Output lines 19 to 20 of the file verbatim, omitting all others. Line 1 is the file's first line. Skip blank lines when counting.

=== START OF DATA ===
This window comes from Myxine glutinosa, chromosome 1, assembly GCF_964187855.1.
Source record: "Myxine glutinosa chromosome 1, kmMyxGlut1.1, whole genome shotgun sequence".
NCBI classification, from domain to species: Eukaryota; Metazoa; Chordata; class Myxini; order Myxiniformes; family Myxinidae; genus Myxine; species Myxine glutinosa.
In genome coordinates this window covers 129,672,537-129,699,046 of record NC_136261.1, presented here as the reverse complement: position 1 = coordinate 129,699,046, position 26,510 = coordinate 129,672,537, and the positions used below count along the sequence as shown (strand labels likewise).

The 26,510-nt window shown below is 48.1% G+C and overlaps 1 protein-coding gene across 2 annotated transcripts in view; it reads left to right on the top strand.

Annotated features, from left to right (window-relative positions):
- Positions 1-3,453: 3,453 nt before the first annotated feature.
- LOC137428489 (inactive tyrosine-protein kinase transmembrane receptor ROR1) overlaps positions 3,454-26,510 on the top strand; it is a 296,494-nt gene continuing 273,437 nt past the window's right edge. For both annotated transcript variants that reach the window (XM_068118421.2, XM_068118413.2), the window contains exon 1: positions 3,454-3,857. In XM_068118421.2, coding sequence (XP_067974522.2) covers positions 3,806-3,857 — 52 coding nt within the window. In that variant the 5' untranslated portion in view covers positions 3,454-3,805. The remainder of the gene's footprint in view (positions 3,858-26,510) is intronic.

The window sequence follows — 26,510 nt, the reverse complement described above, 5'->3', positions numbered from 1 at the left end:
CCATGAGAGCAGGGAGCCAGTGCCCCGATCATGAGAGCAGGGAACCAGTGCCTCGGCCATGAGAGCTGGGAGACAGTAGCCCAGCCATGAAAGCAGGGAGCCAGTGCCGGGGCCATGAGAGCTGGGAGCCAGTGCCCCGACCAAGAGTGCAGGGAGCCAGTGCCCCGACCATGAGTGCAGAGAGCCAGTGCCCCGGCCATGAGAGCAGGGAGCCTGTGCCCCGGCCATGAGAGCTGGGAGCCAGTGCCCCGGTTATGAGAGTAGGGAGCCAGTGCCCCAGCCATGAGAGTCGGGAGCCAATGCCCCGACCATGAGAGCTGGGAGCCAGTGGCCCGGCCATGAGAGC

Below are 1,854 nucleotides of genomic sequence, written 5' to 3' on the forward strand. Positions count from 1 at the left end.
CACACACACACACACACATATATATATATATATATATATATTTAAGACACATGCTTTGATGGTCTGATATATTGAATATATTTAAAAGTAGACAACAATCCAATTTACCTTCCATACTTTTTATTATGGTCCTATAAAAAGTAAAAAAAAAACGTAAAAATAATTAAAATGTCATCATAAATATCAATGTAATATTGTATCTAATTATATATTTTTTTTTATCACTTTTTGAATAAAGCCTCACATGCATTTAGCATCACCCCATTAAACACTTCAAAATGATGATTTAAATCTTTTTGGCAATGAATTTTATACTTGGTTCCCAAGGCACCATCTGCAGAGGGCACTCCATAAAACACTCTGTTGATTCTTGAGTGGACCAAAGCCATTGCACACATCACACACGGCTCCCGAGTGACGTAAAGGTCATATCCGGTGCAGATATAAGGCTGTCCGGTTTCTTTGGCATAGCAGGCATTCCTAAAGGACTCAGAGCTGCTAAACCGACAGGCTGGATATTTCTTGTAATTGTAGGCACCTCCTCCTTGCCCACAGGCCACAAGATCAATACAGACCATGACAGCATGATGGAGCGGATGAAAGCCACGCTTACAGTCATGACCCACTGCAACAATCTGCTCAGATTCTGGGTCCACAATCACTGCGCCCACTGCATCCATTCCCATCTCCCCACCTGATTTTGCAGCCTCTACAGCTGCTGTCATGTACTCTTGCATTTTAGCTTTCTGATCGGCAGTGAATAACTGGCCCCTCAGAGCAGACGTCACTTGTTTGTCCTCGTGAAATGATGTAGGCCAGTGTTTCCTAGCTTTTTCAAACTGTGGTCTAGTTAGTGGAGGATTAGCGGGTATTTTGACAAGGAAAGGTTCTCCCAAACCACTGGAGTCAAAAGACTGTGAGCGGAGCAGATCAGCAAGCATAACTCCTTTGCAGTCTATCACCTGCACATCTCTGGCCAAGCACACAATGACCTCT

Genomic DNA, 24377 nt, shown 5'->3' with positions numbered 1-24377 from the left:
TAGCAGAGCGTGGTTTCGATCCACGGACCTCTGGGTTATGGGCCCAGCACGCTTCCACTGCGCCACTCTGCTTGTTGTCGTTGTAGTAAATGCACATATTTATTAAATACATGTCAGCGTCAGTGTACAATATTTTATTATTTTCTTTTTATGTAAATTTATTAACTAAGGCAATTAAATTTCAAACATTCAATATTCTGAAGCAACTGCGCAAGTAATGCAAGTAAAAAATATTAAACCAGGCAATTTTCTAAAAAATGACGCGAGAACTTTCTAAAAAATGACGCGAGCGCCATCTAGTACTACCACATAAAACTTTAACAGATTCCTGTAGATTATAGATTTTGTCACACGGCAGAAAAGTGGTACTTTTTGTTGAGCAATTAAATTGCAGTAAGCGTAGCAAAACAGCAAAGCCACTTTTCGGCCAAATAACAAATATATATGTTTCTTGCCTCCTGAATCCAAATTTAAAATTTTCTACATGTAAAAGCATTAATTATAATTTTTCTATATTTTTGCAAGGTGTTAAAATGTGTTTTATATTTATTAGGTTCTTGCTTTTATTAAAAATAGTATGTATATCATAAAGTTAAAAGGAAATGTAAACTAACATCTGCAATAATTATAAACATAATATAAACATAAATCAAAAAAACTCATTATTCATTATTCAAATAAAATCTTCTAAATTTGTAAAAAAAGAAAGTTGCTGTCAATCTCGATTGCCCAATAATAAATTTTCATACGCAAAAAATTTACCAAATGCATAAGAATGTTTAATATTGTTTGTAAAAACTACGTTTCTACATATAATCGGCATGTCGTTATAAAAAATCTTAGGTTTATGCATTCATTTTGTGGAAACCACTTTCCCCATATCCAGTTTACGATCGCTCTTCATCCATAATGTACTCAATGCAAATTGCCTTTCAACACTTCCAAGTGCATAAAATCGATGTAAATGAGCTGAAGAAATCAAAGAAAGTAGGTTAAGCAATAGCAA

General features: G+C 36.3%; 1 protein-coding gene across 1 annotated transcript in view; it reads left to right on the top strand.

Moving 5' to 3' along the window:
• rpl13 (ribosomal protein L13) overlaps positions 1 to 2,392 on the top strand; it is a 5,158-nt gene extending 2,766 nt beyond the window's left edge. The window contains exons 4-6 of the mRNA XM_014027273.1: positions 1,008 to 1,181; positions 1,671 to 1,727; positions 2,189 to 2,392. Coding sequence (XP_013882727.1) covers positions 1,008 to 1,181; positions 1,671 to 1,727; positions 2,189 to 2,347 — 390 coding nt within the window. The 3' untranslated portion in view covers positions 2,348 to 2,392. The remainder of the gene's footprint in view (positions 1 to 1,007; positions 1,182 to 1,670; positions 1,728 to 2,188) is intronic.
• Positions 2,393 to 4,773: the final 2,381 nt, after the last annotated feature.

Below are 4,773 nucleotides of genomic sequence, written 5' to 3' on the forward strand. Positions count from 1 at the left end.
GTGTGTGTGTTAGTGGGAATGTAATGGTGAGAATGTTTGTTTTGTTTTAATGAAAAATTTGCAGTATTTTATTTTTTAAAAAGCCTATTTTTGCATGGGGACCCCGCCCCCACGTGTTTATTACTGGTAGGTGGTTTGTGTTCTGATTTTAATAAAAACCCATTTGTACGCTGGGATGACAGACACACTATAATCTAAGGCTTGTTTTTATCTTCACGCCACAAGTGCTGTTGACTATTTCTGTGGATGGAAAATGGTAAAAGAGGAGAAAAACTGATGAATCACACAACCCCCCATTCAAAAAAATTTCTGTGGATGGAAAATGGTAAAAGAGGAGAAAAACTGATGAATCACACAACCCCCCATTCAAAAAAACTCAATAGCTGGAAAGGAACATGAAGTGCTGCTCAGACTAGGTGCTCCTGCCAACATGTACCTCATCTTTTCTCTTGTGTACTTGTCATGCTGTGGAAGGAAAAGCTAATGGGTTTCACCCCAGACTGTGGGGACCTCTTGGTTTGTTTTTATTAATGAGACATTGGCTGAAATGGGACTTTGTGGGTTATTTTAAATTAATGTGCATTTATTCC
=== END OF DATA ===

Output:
Below are 4,773 nucleotides of genomic sequence, written 5' to 3' on the forward strand. Positions count from 1 at the left end.
GTGTGTGTGTTAGTGGGAATGTAATGGTGAGAATGTTTGTTTTGTTTTAATGAAAAATTTGCAGTATTTTATTTTTTAAAAAGCCTATTTTTGCATGGGGACCCCGCCCCCACGTGTTTATTACTGGTAGGTGGTTTGTGTTCTGATTTTAATAAAAACCCATTTGTACGCTGGGATGACAGACACACTATAATCTAAGGCTTGTTTTTATCTTCACGCCACAAGTGCTGTTGACTATTTCTGTGGATGGAAAATGGTAAAAGAGGAGAAAAACTGATGAATCACACAACCCCCCATTCAAAAAAATTTCTGTGGATGGAAAATGGTAAAAGAGGAGAAAAACTGATGAATCACACAACCCCCCATTCAAAAAAACTCAATAGCTGGAAAGGAACATGAAGTGCTGCTCAGACTAGGTGCTCCTGCCAACATGTACCTCATCTTTTCTCTTGTGTACTTGTCATGCTGTGGAAGGAAAAGCTAATGGGTTTCACCCCAGACTGTGGGGACCTCTTGGTTTGTTTTTATTAATGAGACATTGGCTGAAATGGGACTTTGTGGGTTATTTTAAATTAATGTGCATTTATTCC